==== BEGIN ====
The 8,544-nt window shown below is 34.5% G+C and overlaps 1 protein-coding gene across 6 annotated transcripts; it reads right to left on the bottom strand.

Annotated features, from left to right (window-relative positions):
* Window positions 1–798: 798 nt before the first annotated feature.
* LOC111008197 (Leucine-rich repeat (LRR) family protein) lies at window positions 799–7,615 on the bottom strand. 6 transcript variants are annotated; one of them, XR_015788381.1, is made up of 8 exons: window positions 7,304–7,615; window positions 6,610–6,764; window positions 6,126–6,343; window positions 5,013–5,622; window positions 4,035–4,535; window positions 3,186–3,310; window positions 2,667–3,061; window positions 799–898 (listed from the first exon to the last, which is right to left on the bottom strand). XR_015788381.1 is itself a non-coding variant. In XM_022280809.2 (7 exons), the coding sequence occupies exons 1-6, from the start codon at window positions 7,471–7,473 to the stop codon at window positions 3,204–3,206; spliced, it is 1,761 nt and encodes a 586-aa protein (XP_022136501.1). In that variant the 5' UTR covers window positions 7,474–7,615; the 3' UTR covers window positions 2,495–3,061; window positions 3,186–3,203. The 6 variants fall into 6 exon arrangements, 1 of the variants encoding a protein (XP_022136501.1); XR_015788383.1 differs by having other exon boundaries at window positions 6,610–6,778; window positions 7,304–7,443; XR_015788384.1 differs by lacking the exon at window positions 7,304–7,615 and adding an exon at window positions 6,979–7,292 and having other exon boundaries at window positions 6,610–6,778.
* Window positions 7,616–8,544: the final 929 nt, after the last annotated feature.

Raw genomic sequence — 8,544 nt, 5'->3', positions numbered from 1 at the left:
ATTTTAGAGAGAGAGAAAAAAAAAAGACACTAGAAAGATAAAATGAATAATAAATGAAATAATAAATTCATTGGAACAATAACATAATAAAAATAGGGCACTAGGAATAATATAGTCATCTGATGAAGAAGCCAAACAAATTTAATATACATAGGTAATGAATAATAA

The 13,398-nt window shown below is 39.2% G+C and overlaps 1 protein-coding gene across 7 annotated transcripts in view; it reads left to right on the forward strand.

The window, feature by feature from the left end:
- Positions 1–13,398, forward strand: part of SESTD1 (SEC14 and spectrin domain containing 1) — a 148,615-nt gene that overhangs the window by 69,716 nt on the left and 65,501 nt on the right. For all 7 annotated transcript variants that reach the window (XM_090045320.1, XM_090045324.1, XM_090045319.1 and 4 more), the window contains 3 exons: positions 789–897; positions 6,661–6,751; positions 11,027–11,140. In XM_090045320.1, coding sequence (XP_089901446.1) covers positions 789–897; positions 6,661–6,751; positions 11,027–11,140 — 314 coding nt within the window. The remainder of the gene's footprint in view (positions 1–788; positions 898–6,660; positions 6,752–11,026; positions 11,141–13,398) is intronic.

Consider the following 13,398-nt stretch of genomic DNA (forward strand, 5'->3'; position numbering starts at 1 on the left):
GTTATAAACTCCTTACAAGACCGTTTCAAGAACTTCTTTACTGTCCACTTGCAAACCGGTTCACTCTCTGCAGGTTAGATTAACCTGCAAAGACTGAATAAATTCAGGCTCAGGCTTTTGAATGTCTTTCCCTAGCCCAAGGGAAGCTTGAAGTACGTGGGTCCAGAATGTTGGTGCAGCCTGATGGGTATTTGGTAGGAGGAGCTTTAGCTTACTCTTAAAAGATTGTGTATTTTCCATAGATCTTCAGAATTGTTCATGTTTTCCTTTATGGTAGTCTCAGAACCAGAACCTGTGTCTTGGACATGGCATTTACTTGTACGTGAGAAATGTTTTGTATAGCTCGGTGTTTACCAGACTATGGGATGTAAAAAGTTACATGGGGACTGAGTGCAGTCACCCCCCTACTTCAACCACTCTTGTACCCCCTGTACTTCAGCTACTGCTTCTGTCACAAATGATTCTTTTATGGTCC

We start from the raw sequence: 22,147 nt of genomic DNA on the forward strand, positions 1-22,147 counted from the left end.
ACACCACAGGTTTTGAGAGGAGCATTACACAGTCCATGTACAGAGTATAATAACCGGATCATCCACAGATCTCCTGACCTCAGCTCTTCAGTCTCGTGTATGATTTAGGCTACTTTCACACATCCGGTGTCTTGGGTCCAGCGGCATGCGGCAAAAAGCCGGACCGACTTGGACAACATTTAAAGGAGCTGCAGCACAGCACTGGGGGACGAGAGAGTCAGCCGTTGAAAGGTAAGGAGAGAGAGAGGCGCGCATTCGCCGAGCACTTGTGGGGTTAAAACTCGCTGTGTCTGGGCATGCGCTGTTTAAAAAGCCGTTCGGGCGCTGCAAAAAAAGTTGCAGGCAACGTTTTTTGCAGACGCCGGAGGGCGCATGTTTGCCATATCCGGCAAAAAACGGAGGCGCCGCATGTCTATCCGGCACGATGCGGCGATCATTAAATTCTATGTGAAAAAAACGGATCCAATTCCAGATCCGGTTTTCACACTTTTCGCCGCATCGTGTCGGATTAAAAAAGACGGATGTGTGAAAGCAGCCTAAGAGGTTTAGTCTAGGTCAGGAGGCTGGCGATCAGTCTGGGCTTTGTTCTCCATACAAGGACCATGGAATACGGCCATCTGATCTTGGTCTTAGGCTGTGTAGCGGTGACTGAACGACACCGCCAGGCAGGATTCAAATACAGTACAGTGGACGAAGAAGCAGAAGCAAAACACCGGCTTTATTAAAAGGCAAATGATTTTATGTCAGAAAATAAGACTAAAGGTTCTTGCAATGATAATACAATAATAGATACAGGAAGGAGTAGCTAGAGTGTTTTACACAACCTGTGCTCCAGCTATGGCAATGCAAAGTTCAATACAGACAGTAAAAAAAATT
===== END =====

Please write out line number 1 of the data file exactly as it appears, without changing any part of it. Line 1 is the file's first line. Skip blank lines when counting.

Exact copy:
The 8,544-nt window shown below is 34.5% G+C and overlaps 1 protein-coding gene across 6 annotated transcripts; it reads right to left on the bottom strand.